Cloud-pricing insights

Table of Contents

  1. Summary
  2. Current IaaS pricing models fall short
  3. IaaS pricing dynamics and developments
  4. Recommendations
  5. Conclusion
  6. About Paul Burns


Cloud computing has had a significant impact on the traditional hosting and managed service provider (MSP) industries. Many providers that only offered dedicated infrastructure are now clambering to offer more-flexible, elastic infrastructure in an attempt to keep up with the shift to the cloud. Some have simply added virtual private servers (VPS), while others have built elastic Infrastructure-as-a-Service (IaaS) offerings using commercial or open-source cloud-management platforms. The latter services often include programmatic APIs, object storage services, and other capabilities offered by the big three IaaS players: Amazon Web Services (AWS), Microsoft, and Google.

One of the major challenges for providers building their own IaaS offerings is driven by the ongoing price war taking place among established IaaS players. Service providers building these modern infrastructures must make significant capital expenditures while contending with continually dropping prices. Meanwhile the most successful IaaS providers are already accumulating margins at scale and using them to fund ongoing growth. These dynamics make it difficult for emerging IaaS providers to build and price services profitably.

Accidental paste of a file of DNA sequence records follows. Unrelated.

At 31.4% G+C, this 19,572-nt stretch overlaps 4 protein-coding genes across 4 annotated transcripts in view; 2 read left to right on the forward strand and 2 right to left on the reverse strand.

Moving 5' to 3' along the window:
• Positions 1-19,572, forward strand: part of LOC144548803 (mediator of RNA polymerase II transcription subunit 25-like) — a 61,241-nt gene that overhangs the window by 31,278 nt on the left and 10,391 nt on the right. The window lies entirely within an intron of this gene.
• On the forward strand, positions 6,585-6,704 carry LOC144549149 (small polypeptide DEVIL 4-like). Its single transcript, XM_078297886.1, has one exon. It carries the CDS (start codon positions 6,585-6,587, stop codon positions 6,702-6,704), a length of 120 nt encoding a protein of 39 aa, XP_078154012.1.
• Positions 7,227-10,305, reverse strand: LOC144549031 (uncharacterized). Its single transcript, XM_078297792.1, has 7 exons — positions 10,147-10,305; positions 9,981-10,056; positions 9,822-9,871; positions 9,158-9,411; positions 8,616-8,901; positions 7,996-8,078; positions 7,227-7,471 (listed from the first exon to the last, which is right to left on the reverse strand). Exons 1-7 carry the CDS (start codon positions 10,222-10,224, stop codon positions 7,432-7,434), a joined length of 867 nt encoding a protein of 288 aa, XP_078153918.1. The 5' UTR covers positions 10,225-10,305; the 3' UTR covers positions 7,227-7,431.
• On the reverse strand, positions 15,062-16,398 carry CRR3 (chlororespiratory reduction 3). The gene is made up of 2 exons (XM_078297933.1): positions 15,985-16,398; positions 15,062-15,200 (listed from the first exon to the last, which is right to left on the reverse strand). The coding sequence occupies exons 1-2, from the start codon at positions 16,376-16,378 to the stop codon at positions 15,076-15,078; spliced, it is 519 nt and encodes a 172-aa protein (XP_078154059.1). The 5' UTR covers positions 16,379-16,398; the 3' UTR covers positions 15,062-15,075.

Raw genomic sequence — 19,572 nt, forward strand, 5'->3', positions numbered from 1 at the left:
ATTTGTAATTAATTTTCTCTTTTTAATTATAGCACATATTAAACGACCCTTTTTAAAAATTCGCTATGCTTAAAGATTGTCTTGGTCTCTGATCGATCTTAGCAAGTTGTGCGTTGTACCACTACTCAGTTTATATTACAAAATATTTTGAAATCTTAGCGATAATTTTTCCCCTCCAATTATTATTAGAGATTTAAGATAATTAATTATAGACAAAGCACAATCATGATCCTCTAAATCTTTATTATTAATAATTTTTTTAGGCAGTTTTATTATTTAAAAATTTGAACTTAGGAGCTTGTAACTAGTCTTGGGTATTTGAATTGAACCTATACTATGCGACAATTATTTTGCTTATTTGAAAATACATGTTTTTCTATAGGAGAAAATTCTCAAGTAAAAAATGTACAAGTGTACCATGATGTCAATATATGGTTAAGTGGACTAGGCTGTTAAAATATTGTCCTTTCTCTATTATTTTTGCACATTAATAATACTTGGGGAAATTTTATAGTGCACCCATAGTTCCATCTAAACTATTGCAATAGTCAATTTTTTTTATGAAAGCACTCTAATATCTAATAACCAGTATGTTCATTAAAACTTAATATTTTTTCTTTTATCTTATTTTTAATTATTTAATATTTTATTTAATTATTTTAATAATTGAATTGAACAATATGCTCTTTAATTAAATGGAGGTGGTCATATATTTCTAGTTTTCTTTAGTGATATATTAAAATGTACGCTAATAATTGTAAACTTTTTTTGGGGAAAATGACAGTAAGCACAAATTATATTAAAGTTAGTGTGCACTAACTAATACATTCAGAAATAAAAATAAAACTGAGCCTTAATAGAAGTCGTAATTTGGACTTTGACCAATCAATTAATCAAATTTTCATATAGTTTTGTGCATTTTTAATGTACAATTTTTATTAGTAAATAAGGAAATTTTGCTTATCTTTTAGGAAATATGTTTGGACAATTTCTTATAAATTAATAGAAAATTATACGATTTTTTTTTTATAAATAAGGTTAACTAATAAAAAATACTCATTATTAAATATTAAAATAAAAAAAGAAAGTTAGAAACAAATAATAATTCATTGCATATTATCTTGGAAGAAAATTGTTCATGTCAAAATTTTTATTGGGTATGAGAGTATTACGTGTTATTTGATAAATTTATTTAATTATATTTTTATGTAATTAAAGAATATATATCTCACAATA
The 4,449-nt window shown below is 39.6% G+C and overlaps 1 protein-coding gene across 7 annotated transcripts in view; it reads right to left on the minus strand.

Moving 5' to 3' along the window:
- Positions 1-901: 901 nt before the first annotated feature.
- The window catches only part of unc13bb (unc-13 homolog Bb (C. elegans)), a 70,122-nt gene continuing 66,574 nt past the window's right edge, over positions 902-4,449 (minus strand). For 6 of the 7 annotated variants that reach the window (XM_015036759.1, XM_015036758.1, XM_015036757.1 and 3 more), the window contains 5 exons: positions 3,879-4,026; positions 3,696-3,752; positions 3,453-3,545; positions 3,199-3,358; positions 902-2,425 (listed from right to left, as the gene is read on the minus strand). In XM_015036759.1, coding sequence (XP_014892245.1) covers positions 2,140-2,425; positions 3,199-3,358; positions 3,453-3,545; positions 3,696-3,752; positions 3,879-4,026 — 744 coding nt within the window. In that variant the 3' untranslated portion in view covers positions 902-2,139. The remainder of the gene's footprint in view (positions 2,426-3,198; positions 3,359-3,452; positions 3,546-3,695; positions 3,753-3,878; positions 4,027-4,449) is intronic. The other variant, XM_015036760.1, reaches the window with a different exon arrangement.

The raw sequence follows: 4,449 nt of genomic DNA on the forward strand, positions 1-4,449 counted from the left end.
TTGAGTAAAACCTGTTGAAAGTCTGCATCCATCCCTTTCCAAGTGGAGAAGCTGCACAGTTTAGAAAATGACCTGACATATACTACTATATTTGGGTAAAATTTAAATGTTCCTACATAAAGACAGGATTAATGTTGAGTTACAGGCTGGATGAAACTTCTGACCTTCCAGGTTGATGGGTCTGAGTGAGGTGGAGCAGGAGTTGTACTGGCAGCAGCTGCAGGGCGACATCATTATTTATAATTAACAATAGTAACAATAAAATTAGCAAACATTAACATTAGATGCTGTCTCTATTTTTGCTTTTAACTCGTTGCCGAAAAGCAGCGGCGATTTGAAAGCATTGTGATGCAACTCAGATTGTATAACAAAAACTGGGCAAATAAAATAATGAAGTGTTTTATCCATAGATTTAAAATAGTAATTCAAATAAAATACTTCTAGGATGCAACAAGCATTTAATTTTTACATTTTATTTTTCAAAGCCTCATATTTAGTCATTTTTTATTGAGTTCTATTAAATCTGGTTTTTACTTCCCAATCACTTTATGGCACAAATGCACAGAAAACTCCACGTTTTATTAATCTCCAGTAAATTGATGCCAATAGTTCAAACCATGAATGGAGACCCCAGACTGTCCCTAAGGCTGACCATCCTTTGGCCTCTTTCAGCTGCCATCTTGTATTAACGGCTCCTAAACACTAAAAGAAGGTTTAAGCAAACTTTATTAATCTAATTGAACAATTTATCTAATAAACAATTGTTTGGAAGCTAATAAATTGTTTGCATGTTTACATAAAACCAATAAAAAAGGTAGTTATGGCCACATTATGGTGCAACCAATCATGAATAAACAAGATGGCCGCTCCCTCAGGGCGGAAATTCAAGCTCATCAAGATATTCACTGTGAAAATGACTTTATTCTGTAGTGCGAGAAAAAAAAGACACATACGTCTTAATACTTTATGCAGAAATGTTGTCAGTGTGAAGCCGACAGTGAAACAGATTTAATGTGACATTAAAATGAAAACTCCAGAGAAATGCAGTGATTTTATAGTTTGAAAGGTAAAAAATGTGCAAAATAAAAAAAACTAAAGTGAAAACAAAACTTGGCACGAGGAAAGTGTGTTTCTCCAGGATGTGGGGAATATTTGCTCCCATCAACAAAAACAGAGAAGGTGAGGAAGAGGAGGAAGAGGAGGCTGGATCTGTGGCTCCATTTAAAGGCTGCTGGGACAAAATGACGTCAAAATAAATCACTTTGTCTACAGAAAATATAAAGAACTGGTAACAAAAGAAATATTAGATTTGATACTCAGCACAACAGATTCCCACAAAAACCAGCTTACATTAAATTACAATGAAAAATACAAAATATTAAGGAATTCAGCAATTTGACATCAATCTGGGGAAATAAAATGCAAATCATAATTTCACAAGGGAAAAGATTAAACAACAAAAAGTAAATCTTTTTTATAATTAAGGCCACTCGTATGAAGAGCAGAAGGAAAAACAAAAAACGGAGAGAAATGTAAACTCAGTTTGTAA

At the same time, service providers are facing increased competition from telcos, value-added resellers, copier companies, and even systems integrators that are now offering managed services. This has led to declining profitability, increased difficulty acquiring new customers, and high customer turnover since customers of MSPs increasingly focus on lower price and not greater value.

It is imperative that emerging IaaS providers and MSPs gain deep insights into existing pricing models so they can attain low cost structures, increase profitability, boost competitiveness, and improve customer retention. Additionally, by understanding the advantages, disadvantages, and implications of these pricing models, service providers can develop and apply their own pricing innovations to make their offerings even more successful.

Feature image courtesy Flickr user Trenten Kelley

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